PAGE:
Harrison R. Crandall (1887-1970)
The following biography is derived from “The Early Days in Jackson Hole” by Virginia Huidekoper:
Harrison Crandall was influenced as a small boy in Kansas by photographs of the Tetons taken by William Henry Jackson. Crandall was determined to be a photographer, but World War I interrupted his career. He did manage to get formal training in Kansas, and the Los Angeles School of Art. A job brought him to Boise, and it wasn’t long before he traded the job for a Model T and headed for Wyoming, arriving in the spring of 1922. He spent the summer photographing, and then printing post cards in the sunlight, developing them in a tent, and washing them in lakes. The postcard sales allowed him to survive. He began taking beautiful panoramas and views from his favorite places, and eventually, when Grand Teton National Park was established in 1929, became its official photographer.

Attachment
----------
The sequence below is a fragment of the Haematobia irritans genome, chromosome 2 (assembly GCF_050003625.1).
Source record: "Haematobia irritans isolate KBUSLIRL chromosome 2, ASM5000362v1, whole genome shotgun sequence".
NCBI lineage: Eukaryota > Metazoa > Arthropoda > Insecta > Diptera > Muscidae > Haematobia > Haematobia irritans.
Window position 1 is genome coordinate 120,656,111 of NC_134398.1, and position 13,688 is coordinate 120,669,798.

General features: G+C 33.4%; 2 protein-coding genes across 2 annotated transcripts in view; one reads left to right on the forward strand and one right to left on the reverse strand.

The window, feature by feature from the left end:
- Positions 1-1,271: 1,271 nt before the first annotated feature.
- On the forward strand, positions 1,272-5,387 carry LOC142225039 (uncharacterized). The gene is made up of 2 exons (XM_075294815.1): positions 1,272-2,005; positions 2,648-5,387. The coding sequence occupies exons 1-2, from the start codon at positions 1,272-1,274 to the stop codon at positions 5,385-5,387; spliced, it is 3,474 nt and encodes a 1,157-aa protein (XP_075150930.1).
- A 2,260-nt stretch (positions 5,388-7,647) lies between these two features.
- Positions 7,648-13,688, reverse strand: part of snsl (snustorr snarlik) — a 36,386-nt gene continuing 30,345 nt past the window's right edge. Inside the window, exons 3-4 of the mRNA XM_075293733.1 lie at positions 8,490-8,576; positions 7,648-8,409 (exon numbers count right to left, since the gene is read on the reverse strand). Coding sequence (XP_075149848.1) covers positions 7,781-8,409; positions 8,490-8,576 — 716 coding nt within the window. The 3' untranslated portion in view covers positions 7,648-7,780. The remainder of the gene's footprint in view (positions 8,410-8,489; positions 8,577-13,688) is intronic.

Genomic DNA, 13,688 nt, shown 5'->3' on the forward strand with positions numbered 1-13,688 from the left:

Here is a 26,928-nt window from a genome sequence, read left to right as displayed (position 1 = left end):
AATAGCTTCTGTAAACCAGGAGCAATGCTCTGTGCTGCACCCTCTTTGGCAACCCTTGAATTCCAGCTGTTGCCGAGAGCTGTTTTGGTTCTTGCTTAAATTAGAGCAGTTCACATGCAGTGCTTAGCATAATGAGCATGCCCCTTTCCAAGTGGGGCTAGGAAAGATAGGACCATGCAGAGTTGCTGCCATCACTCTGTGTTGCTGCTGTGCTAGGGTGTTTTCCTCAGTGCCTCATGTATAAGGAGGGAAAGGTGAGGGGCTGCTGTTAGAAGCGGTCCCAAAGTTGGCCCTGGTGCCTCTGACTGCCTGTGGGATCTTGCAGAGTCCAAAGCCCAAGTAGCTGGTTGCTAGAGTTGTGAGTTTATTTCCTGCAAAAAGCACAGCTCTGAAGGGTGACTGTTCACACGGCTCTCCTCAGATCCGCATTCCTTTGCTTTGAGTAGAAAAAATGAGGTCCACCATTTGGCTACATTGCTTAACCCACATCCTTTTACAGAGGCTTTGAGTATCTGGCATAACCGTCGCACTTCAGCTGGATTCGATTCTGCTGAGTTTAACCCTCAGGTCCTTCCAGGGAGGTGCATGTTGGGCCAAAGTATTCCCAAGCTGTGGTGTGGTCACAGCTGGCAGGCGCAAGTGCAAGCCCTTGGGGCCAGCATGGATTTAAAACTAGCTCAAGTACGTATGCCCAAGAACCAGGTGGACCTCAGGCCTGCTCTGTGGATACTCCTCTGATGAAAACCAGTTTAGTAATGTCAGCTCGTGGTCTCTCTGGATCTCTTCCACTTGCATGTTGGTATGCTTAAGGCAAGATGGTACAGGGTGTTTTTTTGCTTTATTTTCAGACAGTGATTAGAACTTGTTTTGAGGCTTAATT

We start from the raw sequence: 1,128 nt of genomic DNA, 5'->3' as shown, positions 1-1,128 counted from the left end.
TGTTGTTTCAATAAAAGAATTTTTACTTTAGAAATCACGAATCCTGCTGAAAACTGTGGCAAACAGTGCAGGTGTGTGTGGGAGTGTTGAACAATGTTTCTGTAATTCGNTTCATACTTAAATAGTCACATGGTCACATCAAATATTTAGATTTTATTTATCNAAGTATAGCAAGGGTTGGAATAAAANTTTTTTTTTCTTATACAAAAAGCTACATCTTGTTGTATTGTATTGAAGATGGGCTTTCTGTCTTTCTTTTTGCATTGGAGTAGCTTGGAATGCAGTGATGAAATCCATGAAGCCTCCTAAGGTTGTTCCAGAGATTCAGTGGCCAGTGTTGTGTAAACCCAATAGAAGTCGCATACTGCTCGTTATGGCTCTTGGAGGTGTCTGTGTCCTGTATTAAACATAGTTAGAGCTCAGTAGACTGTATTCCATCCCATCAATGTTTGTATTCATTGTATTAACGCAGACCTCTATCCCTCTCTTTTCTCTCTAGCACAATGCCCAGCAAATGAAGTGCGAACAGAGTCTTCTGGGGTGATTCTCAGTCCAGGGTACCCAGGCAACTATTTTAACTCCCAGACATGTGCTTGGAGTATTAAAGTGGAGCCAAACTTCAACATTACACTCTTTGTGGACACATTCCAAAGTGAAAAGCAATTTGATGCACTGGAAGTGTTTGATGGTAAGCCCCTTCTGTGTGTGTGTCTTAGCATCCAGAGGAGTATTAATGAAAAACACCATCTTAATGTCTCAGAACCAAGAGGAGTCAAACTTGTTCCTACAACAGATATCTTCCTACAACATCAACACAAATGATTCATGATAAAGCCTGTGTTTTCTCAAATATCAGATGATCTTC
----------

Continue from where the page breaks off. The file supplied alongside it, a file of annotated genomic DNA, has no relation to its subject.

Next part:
Crandall also painted his favorite scenes in oil paint, and some smaller watercolors of wildflowers are known. These works are harder to find then the Teton photographs. Perhaps most desirable of Crandall’s work, however, are the large “Dude Ranch” themed painted photos, which generally involved a cowgirl, her horse, and the Tetons.
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